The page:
Almost a third of Auckland homes are now valued at more than $1 million, as new estimates show the proportion of "affordable" homes in the super-city has tumbled dramatically in seven years.

The new CoreLogic valuation estimates as at July 1 show there are now more Auckland homes worth at least $1 million (135,000) than the 91,000 homes below the "affordable" cap for KiwiSaver HomeStart loans, which was raised this month to $600,000 for existing homes.

Homes under the $600,000 limit have plunged from 78 per cent of all Auckland homes in July 2009 to 21 per cent last month, while those over $1 million have soared from 5 per cent to 31 per cent.

Labour leader Andrew Little, who requested the new valuations, said they showed graphically how the affordable end of the housing market had almost disappeared in our largest city.


He visited a development in Weymouth yesterday, where all 170 homes built so far have cost under $535,000, to demonstrate what he said could be done under Labour's proposals to build 10,000 new homes a year, half of them in Auckland, and to bring development sites together through an Affordable Housing Authority.

"The KiwiBuild and Affordable Housing Authority policy is based on using as much available Crown land as possible, and also working with developers where they have projects," he said.

But Housing Minister Nick Smith said the Weymouth developers were only able to build homes cheaply thanks to a $29 million grant from a Government subsidy scheme that has now been abolished.

He said that was about $100,000 for each of the 295 homes in the subdivision.

"If Labour wants to model its policy on Weymouth, they should be transparent and open that it comes at a cost to taxpayers of $100,000 per home, which means their policy of building 100,000 homes over 10 years would cost $10 billion, not just the $2 billion they said it would cost," he said.

Little responded by saying: "We reject Nick Smith's assertion there is a subsidy at Waimahia or in Labour's Kiwibuild plan. Waimahia had a $29 million capital injection to get it started, and the consortium intends to re-invest that amount when the development is complete. It is not a subsidy to the home buyers there."

CoreLogic estimates the Auckland residential property index has almost exactly doubled since the bottom of the global financial crisis in June 2009, up from 1269 to an estimated 2534 last month.

The index rose 15 per cent in the past year alone.


The bubble is still slightly smaller than the last big leap in the index, which rose by 106 per cent in the seven years to June 2007. It fell in the two years after that by 7.5 per cent.

All homes 'affordable' in Weymouth

Waimahia Inlet residents, Melissa Moore and her 3-year-old twins. Photo / Nick Reed
Waimahia Inlet residents, Melissa Moore and her 3-year-old twins. Photo / Nick Reed

Developers of the Weymouth housing project have pulled off a feat that no other Auckland developer can boast of - every single house sold so far is officially "affordable".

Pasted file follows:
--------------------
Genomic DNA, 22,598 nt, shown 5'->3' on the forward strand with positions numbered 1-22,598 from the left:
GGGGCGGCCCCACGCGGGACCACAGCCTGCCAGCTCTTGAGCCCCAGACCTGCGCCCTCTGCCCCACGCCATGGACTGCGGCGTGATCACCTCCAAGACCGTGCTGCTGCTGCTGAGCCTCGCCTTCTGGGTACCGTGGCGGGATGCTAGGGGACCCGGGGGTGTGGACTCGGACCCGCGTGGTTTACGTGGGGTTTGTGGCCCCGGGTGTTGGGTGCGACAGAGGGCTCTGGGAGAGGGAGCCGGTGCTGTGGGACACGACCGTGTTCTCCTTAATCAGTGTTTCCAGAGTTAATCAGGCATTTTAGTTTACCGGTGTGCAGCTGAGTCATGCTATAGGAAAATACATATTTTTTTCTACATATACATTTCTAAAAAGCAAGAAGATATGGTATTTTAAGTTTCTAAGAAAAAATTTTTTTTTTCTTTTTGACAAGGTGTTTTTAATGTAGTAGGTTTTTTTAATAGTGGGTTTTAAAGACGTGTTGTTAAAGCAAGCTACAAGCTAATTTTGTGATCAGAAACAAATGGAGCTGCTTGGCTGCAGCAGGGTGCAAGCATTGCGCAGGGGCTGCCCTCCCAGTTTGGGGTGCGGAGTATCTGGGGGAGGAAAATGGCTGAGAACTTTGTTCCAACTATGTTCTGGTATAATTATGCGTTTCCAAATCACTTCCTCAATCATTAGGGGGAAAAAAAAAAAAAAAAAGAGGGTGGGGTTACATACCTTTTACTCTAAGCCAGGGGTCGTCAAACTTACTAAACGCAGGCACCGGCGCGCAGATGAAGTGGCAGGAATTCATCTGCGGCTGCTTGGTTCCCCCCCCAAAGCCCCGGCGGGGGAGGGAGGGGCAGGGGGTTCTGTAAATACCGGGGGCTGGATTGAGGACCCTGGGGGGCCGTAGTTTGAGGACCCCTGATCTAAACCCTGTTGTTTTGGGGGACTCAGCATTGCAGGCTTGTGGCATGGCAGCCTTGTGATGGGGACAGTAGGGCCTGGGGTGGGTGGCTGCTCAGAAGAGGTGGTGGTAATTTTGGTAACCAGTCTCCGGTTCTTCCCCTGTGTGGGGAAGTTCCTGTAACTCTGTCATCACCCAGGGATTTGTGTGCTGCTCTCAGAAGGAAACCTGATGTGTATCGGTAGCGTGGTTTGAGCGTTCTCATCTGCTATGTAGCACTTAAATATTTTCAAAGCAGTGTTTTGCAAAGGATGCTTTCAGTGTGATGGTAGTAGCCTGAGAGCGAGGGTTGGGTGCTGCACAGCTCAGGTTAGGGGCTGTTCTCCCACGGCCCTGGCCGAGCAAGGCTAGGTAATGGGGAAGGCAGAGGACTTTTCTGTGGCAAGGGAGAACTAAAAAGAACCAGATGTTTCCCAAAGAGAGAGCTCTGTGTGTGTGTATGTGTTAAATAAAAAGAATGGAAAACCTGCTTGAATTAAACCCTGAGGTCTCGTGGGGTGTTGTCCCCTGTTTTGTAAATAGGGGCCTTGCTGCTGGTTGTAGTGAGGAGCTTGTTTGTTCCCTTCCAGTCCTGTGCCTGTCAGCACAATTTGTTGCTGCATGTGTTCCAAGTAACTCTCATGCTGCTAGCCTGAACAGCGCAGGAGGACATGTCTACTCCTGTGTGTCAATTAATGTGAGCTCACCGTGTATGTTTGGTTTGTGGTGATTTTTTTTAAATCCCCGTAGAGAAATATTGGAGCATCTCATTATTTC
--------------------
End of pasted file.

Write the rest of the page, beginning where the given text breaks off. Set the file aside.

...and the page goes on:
Project manager Greg Freeman says 67 of the 170 homes completed so far on what was once the farm of the Weymouth children's home have sold on the open market for under $535,000, well below the official "affordable" limit of $578,250 or 75 per cent of the Auckland median house price.

The other 103 homes have been retained as long-term social rentals (28), rent-to-buy (36) and shared-equity homes (39) where the developers - the Tamaki Collective representing Auckland iwi, the Maori Trustee, the NZ Housing Foundation and CORT Community Housing Community of Refuge Trust - and other social agencies still at least part-own the homes.

Within five years, rent-to-buy tenants such as Melissa Moore and her partner Watene Atama are expected to join the shared equity schemes and become part-owners of their homes.

Perhaps 10 years after joining the schemes, the part-owners are expected to be able to buy out the developers and own their own homes with their own mortgages.


Atama, a mechanical engineer, and Moore, who works part-time for a Manurewa waste reduction project, said they could never have got on to the home ownership ladder if they hadn't got into their Housing Foundation home.

"We were paying $560 or $580 a week rent in a really crappy damp cold house," she said.

With four children aged from 10 to 3-year-old twins Maia and Max, they had built up debts which they have to pay off before they can take the next step towards part-owning their home. But that is much easier in their brand new four-bedroom home where the rent has only just gone up from $400 to $412 a week.

"We are paying off our debts," Moore said. "We also have to put aside $20 a week for a deposit."

The Housing Foundation, established by philanthropist Sir Stephen Tindall, will chip in 25 per cent of any increased value of the house from the time the family moved in a year ago until they become part-owners. So far the value has risen from $462,000 to $550,000, so on paper the family already has $22,000 towards that deposit.

Moore also chairs the Waimahia Inlet Residents' Association and organises events such as sausage sizzles for residents to get to know each other.


"We live super-close," she said. "I pretty much know quite a lot of the people that live here."